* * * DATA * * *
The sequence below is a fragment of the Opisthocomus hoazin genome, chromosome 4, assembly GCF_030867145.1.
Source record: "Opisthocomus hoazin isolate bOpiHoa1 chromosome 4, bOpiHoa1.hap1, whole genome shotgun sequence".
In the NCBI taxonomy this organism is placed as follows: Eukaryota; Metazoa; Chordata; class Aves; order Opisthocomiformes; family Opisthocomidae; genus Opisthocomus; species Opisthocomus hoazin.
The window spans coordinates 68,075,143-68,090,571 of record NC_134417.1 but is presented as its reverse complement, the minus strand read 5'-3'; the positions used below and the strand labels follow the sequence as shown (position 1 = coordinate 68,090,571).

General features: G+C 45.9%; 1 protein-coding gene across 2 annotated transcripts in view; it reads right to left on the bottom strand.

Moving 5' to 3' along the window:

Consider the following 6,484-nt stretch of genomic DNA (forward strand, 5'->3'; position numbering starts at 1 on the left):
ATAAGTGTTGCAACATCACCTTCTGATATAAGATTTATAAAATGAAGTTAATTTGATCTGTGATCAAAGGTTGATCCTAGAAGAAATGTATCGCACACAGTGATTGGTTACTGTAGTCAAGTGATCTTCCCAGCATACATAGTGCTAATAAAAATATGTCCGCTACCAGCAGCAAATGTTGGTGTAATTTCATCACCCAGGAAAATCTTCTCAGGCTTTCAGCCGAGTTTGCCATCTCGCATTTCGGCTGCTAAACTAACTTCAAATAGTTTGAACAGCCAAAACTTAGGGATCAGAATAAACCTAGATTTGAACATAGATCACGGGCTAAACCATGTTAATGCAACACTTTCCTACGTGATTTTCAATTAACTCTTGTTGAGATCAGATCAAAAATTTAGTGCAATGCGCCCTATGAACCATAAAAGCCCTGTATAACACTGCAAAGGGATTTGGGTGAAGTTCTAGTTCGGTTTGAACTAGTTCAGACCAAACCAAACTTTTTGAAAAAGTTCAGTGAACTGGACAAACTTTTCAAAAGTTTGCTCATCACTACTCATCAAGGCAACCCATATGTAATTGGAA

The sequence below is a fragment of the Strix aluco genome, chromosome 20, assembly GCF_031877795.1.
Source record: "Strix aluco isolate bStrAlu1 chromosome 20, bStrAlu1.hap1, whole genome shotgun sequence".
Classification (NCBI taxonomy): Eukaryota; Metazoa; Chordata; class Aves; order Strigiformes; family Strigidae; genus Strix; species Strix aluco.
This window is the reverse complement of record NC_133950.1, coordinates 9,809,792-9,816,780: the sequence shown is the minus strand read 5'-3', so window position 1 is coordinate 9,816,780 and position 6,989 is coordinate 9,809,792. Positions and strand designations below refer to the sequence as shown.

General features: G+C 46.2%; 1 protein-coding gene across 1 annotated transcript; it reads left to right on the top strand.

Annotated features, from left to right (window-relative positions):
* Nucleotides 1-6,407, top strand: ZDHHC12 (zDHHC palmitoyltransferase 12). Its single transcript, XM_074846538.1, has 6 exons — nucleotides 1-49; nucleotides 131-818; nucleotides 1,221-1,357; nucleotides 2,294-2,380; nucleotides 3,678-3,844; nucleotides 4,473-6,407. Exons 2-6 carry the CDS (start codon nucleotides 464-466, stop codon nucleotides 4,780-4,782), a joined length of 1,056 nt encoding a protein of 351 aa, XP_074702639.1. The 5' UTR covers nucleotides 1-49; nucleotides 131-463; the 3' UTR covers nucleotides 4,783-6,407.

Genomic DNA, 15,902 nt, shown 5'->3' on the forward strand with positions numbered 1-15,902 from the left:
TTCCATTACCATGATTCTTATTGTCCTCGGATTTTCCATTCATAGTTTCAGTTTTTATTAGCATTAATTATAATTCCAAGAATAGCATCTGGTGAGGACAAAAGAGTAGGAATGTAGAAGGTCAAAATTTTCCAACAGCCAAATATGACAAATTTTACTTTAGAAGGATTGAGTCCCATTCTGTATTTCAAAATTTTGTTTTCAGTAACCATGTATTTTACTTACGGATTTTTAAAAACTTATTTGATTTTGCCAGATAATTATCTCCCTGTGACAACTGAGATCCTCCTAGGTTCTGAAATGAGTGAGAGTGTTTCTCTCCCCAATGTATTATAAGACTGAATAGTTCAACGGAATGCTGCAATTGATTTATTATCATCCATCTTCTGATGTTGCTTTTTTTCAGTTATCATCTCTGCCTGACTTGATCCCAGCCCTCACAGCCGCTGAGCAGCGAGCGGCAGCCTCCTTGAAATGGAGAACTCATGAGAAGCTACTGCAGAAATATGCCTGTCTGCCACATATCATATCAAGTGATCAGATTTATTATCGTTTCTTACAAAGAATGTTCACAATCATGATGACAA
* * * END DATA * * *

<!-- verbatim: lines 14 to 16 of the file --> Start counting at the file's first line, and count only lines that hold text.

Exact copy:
Annotated features, from left to right (window-relative positions):
* Nucleotides 1-6,407, top strand: ZDHHC12 (zDHHC palmitoyltransferase 12). Its single transcript, XM_074846538.1, has 6 exons — nucleotides 1-49; nucleotides 131-818; nucleotides 1,221-1,357; nucleotides 2,294-2,380; nucleotides 3,678-3,844; nucleotides 4,473-6,407. Exons 2-6 carry the CDS (start codon nucleotides 464-466, stop codon nucleotides 4,780-4,782), a joined length of 1,056 nt encoding a protein of 351 aa, XP_074702639.1. The 5' UTR covers nucleotides 1-49; nucleotides 131-463; the 3' UTR covers nucleotides 4,783-6,407.

Genomic DNA, 15,902 nt, shown 5'->3' on the forward strand with positions numbered 1-15,902 from the left: